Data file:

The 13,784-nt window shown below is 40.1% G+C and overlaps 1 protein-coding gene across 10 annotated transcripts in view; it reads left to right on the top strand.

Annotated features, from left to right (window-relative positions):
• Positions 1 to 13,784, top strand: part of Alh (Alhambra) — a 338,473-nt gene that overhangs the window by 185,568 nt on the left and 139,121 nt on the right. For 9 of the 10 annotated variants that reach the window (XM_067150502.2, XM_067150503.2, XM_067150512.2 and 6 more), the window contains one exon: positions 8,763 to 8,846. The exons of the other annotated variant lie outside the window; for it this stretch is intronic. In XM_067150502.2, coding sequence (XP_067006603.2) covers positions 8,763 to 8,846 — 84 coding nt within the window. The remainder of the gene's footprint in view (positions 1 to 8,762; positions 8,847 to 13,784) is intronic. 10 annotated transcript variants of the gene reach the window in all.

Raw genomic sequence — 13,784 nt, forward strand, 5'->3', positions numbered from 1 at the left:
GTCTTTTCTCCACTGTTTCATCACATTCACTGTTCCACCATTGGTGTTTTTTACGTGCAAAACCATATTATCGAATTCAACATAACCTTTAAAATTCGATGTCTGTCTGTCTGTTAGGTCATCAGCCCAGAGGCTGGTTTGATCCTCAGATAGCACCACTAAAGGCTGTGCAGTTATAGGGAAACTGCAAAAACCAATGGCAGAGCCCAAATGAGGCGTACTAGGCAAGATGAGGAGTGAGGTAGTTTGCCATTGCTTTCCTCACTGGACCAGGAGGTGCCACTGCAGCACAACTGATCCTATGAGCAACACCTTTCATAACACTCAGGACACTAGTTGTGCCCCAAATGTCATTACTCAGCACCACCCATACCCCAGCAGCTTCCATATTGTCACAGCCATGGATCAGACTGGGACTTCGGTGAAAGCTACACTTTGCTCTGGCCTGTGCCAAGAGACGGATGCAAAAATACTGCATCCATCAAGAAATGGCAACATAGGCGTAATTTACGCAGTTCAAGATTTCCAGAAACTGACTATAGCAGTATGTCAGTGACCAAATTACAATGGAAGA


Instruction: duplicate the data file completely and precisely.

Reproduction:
The 13,784-nt window shown below is 40.1% G+C and overlaps 1 protein-coding gene across 10 annotated transcripts in view; it reads left to right on the top strand.

Annotated features, from left to right (window-relative positions):
• Positions 1 to 13,784, top strand: part of Alh (Alhambra) — a 338,473-nt gene that overhangs the window by 185,568 nt on the left and 139,121 nt on the right. For 9 of the 10 annotated variants that reach the window (XM_067150502.2, XM_067150503.2, XM_067150512.2 and 6 more), the window contains one exon: positions 8,763 to 8,846. The exons of the other annotated variant lie outside the window; for it this stretch is intronic. In XM_067150502.2, coding sequence (XP_067006603.2) covers positions 8,763 to 8,846 — 84 coding nt within the window. The remainder of the gene's footprint in view (positions 1 to 8,762; positions 8,847 to 13,784) is intronic. 10 annotated transcript variants of the gene reach the window in all.

Raw genomic sequence — 13,784 nt, forward strand, 5'->3', positions numbered from 1 at the left:
GTCTTTTCTCCACTGTTTCATCACATTCACTGTTCCACCATTGGTGTTTTTTACGTGCAAAACCATATTATCGAATTCAACATAACCTTTAAAATTCGATGTCTGTCTGTCTGTTAGGTCATCAGCCCAGAGGCTGGTTTGATCCTCAGATAGCACCACTAAAGGCTGTGCAGTTATAGGGAAACTGCAAAAACCAATGGCAGAGCCCAAATGAGGCGTACTAGGCAAGATGAGGAGTGAGGTAGTTTGCCATTGCTTTCCTCACTGGACCAGGAGGTGCCACTGCAGCACAACTGATCCTATGAGCAACACCTTTCATAACACTCAGGACACTAGTTGTGCCCCAAATGTCATTACTCAGCACCACCCATACCCCAGCAGCTTCCATATTGTCACAGCCATGGATCAGACTGGGACTTCGGTGAAAGCTACACTTTGCTCTGGCCTGTGCCAAGAGACGGATGCAAAAATACTGCATCCATCAAGAAATGGCAACATAGGCGTAATTTACGCAGTTCAAGATTTCCAGAAACTGACTATAGCAGTATGTCAGTGACCAAATTACAATGGAAGA